*Rare form of histiocytosis, a condition in which there are excessive levels of histiocyte cells in the body
*Cause is unknown
*Typically appears in infants and children, though it may occur in adults
*Initially consists of small, pink bumps in the affected area, which may become yellow and scaly as the condition progresses
Juvenile xanthogranuloma is a rare form of histiocytosis, a condition in which there excessive amounts of histiocytes (an immune system cell) in the body. It initially consists of small, pink bumps, which may become yellow and/or scaly as the condition progresses. Lesions may also increase in size, up to 2 cm. Lesions typically form on the trunk and upper extremities, but may appear anywhere on the body, in the eye, or in the internal organs.
The cause of juvenile xanthogranuloma is unknown, but it has been shown to affect primarily infants and small children, with males being more likely to develop the condition. Adult cases are much more infrequent, and the condition is more common in caucasians than other ethnic groups. The condition is difficult to distinguish from other disorders, including benign cephalic histiocytosis, generalized eruptive histiocytosis, and Papular xanthogranuloma. It is thought that these disorders may all be the same condition.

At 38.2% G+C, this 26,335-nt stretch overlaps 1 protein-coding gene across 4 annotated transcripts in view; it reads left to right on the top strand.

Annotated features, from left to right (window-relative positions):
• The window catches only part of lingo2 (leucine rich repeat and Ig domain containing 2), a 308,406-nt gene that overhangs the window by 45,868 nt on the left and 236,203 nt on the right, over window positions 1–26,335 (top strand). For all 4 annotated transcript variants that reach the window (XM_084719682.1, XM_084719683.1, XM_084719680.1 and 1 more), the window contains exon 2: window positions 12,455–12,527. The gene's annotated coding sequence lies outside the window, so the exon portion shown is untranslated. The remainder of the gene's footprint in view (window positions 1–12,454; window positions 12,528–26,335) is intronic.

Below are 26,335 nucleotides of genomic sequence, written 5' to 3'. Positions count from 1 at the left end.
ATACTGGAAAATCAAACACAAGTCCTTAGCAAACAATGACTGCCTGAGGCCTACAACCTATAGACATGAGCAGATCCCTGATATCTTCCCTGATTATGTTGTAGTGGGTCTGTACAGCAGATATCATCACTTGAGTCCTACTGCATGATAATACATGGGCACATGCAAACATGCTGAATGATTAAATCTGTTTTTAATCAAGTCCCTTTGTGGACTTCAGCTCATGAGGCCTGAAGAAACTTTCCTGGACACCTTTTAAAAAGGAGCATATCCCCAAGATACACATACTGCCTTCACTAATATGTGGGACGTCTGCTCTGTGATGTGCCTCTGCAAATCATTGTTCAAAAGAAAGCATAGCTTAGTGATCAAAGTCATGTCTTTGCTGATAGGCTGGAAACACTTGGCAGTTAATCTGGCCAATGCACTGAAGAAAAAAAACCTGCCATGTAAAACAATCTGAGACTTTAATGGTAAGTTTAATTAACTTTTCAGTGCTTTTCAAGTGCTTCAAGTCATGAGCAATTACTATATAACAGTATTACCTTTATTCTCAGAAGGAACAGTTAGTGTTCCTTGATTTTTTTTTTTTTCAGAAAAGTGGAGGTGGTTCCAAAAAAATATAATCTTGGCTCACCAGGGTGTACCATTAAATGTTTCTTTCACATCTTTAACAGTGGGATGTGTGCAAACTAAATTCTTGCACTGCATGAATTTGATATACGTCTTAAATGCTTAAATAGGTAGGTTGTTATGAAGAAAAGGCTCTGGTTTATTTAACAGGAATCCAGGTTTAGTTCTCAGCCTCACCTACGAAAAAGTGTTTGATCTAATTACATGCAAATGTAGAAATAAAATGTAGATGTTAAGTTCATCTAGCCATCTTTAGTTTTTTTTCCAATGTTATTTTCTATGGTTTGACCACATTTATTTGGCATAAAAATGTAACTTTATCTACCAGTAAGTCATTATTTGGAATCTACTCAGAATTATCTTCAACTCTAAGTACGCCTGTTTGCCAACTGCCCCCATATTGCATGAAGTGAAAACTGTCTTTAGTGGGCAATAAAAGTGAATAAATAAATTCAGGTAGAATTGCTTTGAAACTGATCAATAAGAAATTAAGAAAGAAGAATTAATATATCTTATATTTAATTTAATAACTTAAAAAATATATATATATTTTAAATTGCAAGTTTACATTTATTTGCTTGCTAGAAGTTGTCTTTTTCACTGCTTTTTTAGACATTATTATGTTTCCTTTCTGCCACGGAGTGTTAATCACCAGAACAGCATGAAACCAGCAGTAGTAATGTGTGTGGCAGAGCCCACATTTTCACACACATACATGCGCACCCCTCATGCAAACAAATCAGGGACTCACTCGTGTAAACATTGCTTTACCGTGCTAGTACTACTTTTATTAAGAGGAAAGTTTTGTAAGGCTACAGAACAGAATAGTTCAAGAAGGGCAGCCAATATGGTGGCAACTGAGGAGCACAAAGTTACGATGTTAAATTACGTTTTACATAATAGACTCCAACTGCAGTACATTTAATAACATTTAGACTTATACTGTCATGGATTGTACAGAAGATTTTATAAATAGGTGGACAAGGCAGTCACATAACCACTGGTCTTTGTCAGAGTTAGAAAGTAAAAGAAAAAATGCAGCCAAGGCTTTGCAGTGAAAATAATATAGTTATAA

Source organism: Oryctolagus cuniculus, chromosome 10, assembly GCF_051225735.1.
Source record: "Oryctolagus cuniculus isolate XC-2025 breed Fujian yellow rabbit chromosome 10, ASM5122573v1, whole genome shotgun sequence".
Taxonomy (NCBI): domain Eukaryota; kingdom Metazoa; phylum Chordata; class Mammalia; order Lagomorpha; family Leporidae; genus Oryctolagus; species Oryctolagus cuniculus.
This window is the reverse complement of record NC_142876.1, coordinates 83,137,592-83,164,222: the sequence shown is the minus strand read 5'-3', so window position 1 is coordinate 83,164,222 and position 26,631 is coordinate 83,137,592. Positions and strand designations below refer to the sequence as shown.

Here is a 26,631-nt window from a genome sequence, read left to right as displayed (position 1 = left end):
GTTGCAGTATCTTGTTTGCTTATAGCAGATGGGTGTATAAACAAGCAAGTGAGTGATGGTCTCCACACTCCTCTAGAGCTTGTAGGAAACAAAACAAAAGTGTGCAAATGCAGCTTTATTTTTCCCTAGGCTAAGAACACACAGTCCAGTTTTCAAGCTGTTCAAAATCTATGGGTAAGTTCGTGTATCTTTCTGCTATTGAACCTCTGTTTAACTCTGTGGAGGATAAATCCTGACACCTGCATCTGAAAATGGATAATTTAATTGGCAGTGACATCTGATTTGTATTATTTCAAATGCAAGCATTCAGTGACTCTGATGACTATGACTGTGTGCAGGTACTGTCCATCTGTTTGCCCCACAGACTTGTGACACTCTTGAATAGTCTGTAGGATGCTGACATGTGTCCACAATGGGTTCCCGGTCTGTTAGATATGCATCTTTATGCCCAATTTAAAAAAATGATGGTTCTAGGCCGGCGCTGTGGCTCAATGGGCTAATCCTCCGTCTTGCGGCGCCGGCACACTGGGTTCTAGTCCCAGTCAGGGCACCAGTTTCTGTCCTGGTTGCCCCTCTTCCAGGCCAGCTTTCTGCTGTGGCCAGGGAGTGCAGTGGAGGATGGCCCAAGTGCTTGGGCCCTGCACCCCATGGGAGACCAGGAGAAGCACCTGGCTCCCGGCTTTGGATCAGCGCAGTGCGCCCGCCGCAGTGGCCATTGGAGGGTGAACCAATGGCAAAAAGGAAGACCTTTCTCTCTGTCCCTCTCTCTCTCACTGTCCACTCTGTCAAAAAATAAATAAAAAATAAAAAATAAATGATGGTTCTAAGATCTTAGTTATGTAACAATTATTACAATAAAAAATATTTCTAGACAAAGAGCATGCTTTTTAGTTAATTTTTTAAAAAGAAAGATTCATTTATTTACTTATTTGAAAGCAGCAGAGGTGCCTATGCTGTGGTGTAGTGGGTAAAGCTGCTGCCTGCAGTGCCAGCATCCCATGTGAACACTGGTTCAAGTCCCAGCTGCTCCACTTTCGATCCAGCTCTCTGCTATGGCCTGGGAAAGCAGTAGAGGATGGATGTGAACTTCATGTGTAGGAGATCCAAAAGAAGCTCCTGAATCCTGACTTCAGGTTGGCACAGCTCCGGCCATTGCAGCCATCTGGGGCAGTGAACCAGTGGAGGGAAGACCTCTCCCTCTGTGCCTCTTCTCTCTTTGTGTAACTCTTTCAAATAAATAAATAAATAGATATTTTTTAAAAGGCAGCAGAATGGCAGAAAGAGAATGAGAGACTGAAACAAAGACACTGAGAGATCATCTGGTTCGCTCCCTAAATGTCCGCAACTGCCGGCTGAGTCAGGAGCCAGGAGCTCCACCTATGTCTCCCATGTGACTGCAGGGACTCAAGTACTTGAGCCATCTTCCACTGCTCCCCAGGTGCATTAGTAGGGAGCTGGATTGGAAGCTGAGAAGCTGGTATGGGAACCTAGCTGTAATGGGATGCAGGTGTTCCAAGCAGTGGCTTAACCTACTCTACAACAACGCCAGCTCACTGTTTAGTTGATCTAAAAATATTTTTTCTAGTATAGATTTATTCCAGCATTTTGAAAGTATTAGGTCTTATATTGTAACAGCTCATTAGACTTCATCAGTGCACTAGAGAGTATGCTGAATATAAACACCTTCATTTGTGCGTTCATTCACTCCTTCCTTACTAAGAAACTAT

Differential Diagnosis (Other conditions with similar appearance)
Pigmented Lesions of the Eyelid
Retinopathy of Prematurity
Uveitis, Anterior, Childhood
*Initial diagnosis based on appearance of the affected area
*Skin biopsy will be performed to confirm diagnosis and rule out other conditions
Juvenile xanthogranuloma is initially diagnosed based on the appearance of the affected area. A skin biopsy will confirm the diagnosis and rule out other conditions.
*Lesions are typically harmless, unless they affect the eyes
*Removal generally unnecessary and lesions will spontaneously resolve over a period of 2-3 years without scarring
*Surgical removal is possible, but will leave scarring
Treatment of juvenile xanthogranuloma is typically not required, as lesions are harmless unless they affect the eyes. This make removal generally unnecessary, and lesions will typically resolve over a period of 2-3 years without scarring. If required, surgical removal is possible, but will result in scarring of the affected area.